Here’s how the vegan mung bean egg alternative stacks up to the real deal, nutrition-wise


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Photo: Minimalist Baker

Up until a year ago, the only reason I even knew mung beans existed was because they’re the stinky snack Creed sprouts in his desk drawer on The Office. Then JUST Egg product released its product made from mung bean protein, and it promptly made all my vegan omelet dreams come true. (And made me feel a bit more connected to Creed, FWIW.)

I feel the liquid egg alternative made from mung beans is a dead ringer for the real deal—in terms of taste, texture, and looks. Now, a year after its release, the product is available in major grocery stores across the country (including Costco, which sells it in bulk at select stores), and even Canadian coffee chain Tim Hortons is testing it as a potential menu item. And more and more people are choosing to wake up to what’s now become an old guard breakfast staple in my fridge—for purposes beyond being a plant-based egg swap, no less. Some are using recipes to create meat-free veggie burger patties, a different take on hummus, and even popsicles. (Yes, really.)

Still, when asked about mung bean protein and how the ingredient stacks up nutritionally compared to traditional eggs, I was at a loss. Whether you’re using JUST Egg, making a mung bean scramble from scratch (I highly recommend Minimalist Baker’s delish recipe, pictured above!), or using the ingredient in different recipes, it’s smart to know how it stacks up nutritionally. So below, check out how ingredient compares to eggs, according to USDA data.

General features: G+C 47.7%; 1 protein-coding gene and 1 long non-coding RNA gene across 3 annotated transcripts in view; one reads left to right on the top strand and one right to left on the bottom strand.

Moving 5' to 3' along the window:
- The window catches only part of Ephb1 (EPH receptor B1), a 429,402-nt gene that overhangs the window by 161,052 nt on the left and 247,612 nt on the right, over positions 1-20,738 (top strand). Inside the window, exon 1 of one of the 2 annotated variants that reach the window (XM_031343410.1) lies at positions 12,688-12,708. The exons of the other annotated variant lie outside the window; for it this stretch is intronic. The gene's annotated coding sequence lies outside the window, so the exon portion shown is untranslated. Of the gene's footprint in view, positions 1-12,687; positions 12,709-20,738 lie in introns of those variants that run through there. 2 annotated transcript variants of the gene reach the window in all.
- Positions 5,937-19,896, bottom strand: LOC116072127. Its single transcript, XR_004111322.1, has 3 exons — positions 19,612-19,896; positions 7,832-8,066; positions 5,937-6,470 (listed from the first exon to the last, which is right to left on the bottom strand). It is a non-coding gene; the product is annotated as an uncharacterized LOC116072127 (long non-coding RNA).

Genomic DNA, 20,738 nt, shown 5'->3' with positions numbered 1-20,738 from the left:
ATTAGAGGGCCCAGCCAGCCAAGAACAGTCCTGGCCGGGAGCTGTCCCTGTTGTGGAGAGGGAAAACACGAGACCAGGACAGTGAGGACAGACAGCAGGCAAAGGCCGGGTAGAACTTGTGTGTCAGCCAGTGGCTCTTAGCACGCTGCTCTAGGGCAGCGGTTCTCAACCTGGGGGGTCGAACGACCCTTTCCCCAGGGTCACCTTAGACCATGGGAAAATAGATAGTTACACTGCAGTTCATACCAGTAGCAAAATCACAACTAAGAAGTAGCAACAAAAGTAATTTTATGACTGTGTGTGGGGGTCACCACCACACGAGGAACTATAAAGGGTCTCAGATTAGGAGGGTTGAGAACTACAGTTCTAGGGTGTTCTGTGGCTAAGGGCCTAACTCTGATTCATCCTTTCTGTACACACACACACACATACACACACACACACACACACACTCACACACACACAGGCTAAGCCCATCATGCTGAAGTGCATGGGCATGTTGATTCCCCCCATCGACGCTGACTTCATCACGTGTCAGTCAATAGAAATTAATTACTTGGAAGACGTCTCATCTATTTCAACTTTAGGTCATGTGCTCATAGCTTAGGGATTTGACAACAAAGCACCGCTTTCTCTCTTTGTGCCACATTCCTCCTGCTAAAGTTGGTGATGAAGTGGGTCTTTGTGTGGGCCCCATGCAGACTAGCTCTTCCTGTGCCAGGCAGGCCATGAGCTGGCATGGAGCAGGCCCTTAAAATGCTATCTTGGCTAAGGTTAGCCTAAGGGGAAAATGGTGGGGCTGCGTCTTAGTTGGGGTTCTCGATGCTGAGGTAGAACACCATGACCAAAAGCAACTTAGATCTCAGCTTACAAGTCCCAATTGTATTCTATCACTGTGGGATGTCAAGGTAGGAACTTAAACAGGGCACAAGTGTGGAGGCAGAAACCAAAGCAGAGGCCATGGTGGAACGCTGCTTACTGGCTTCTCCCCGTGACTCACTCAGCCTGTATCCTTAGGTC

How real eggs compare to mung beans nutritionally.

1 large egg (cooked, hard-boiled):

Calories: 78 calories
Protein: 6 grams
Carbohydrates: .6 grams
Fiber: 0 grams
Sugars: .6 grams
Cholesterol: 186 mg
Calcium: 25 mg

1/2 cup mung beans (cooked):

Calories: 106 calories
Protein: 7 grams
Carbohydrates: 20 grams
Fiber: 8 grams
Sugars: 2 grams
Cholesterol: 0 mg
Calcium: 28 mg

The breakdown:

While mung beans do pack a carb-y punch, the serving contains more protein, calcium, and fiber than a hardboiled egg—and it also contains zero cholesterol. And since every person has different food requirements and preferences, knowing mung beans are a top-notch plant-based ingredient you can use for a variety of meals can open your nutritional doors and help you make the best meal choices for you.

Want to dig into plant-based diets even more? Here’s what a healthy, balanced plate should look like when you’re vegan. Then grab your air fryer and test out these 10 super-easy vegan recipes.

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